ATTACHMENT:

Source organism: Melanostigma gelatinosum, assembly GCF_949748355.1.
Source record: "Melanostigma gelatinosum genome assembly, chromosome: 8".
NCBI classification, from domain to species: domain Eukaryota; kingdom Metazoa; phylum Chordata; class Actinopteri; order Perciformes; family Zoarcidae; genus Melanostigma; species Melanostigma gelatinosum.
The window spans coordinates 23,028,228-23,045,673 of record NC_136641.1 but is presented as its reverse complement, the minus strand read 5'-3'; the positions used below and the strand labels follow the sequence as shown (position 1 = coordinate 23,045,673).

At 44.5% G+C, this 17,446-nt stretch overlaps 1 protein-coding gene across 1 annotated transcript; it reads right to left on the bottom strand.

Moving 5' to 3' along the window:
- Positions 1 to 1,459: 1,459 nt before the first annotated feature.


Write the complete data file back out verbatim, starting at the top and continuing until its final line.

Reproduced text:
Source organism: Melanostigma gelatinosum, assembly GCF_949748355.1.
Source record: "Melanostigma gelatinosum genome assembly, chromosome: 8".
NCBI classification, from domain to species: domain Eukaryota; kingdom Metazoa; phylum Chordata; class Actinopteri; order Perciformes; family Zoarcidae; genus Melanostigma; species Melanostigma gelatinosum.
The window spans coordinates 23,028,228-23,045,673 of record NC_136641.1 but is presented as its reverse complement, the minus strand read 5'-3'; the positions used below and the strand labels follow the sequence as shown (position 1 = coordinate 23,045,673).

At 44.5% G+C, this 17,446-nt stretch overlaps 1 protein-coding gene across 1 annotated transcript; it reads right to left on the bottom strand.

Moving 5' to 3' along the window:
- Positions 1 to 1,459: 1,459 nt before the first annotated feature.